This is software that runs containers. It manages individual containers, such as retrieving container images from repositories or registries, unpacking them, and running the application. Kubernetes supports container runtimes that support the Container Runtime Interface (CRI).
Here’s the thing. Current versions of Kubernetes no longer support Docker by default because Docker does not fully support the CRI standard. Instead, K8s seamlessly supports CRI-O and Containerd.
Master (Control plane node)
A control plane node is dedicated to cluster management functions, such as scheduling, detecting, and responding to events in the cluster. You can also run a single master in a cluster. Many engineers, however, prefer running more than one master, say, one node per availability zone, to ensure redundancy and resilience.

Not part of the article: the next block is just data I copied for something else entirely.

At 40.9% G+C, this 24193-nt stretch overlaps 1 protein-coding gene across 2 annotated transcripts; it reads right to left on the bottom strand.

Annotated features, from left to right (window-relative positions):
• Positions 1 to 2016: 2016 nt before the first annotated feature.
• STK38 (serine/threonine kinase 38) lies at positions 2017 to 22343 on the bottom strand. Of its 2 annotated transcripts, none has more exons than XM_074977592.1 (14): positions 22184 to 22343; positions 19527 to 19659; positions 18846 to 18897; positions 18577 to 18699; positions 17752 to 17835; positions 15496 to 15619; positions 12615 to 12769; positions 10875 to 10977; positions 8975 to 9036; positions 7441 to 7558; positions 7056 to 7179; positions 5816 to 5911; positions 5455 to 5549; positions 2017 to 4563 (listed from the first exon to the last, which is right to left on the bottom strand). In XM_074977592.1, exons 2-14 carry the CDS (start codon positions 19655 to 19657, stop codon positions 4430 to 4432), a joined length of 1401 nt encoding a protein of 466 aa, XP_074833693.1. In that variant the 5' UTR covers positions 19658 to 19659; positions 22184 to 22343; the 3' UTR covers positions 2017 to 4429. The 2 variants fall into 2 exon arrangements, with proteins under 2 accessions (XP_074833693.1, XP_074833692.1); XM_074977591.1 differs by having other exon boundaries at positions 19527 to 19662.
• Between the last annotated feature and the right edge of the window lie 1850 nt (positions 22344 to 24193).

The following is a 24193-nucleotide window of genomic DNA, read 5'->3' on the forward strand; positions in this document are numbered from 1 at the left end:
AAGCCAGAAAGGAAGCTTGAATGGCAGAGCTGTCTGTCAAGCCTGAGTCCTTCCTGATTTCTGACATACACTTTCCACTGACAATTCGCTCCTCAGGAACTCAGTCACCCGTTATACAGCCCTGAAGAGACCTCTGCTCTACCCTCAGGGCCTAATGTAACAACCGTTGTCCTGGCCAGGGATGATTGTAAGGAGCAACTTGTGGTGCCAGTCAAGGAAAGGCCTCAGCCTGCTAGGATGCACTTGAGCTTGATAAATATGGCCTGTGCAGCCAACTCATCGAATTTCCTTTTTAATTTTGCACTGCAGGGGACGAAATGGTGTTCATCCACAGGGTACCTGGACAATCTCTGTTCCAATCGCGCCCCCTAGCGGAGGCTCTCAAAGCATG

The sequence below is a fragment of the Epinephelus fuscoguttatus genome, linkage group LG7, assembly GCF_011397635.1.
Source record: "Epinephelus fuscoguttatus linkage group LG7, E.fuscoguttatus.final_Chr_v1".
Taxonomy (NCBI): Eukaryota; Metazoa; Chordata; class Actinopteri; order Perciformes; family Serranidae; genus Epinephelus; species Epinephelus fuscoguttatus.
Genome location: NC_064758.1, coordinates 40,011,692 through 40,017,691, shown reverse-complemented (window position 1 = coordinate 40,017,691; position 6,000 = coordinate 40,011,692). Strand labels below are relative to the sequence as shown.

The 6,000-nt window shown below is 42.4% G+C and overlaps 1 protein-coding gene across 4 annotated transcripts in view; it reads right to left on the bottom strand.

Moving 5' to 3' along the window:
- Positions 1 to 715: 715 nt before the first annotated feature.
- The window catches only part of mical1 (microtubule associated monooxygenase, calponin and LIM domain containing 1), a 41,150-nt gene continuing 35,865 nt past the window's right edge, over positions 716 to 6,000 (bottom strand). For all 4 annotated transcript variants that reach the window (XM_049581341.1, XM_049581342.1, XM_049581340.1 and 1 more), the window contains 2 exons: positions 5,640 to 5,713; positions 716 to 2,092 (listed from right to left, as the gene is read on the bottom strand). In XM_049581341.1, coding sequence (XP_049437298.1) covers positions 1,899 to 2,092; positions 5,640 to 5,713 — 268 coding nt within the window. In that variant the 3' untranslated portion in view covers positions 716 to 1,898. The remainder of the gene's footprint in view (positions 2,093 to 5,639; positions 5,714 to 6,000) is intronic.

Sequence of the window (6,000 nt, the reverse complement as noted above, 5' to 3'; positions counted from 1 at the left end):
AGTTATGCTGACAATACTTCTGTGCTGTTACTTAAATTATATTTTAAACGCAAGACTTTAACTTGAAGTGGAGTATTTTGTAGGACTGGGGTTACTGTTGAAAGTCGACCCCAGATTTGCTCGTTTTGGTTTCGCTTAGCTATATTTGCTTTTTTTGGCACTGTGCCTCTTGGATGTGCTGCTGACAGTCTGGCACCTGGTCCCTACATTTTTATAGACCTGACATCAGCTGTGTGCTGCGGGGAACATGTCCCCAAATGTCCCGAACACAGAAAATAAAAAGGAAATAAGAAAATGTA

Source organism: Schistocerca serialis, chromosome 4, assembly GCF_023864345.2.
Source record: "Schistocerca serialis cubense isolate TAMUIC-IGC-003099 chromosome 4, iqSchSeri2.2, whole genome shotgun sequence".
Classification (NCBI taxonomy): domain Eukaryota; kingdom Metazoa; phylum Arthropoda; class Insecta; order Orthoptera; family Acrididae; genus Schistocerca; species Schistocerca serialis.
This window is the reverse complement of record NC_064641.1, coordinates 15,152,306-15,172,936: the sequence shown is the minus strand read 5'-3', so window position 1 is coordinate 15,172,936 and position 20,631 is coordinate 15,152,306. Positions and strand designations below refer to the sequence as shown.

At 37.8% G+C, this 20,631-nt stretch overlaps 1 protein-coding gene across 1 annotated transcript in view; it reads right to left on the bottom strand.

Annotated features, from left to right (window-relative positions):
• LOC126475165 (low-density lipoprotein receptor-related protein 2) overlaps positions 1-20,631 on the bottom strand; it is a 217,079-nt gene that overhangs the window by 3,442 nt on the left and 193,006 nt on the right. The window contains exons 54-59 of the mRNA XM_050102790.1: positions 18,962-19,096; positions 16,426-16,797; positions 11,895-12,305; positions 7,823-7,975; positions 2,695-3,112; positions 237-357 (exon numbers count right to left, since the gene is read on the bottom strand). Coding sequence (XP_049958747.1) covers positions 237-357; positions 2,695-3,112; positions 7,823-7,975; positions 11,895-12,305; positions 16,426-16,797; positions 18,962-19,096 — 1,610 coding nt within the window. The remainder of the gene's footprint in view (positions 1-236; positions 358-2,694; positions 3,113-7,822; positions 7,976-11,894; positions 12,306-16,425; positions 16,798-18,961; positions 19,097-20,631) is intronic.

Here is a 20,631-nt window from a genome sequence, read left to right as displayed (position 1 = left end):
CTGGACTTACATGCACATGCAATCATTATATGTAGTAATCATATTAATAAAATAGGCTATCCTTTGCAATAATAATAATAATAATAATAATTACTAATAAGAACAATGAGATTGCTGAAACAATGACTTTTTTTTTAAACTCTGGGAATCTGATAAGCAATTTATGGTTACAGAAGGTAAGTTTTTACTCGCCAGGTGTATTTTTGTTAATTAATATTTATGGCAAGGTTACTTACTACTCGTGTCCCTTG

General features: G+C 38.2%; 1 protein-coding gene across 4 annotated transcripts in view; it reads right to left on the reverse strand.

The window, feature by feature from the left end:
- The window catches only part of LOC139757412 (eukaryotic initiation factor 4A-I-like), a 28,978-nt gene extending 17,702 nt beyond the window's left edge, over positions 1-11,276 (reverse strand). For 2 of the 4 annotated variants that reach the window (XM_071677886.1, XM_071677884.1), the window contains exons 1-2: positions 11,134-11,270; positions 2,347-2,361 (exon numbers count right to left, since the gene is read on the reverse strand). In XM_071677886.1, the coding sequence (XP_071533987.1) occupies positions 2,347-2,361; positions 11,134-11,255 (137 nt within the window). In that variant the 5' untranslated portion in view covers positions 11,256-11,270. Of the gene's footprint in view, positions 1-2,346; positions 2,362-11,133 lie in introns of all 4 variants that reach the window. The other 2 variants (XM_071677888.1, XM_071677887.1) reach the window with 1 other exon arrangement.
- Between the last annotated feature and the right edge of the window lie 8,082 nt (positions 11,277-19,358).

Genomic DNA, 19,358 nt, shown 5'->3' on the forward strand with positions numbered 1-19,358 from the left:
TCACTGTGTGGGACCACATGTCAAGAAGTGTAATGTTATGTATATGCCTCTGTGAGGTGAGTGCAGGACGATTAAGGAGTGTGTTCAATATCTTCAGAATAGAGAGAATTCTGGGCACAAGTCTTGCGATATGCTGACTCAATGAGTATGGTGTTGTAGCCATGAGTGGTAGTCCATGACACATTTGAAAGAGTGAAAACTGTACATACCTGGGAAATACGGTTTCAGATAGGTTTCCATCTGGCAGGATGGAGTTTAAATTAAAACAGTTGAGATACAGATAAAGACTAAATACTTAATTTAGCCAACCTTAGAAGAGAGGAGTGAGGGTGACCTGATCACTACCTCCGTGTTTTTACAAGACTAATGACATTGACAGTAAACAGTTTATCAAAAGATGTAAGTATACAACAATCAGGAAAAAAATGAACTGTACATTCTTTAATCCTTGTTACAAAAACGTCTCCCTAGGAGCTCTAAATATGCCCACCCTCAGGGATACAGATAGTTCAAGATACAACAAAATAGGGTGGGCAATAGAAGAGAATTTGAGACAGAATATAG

The control plane node has several components, each with a unique function:
- Kube-scheduler – Assesses and assigns a newly created pod to the most ideal node for it.
- Kubelet – As in a worker node, the kubelet ensures workloads are running as they should. In a control plane node, it has the added job of registering new nodes to a component of the Kubernetes control plane; the Kubernetes API Server, which serves as the front-end of the control plane.
- Kube-apiserver – This is the main implementation of the Kubernetes API Server, which exposes the Kubernetes API. It scales horizontally, meaning you add more instances to handle an increase in traffic load.
- Etcd – Is the key-value store that acts as the highly available backup for cluster data.
- Kube-controller-manager – Manages controller processes by compiling all controllers and their processes into a single binary process to boost efficiency and resilience. Some common controllers in K8s include the job controller, node controller, and EndpointSlice controller.
- Cloud-controller – This enables you to link your cluster to your cloud provider’s API. So, if you run your K8s cluster on-premises or on your own PC, your cluster won’t have this. Otherwise, this component works similarly to a Kube-controller-manager.
There are several other add-ons that work together to facilitate a node’s role. These include: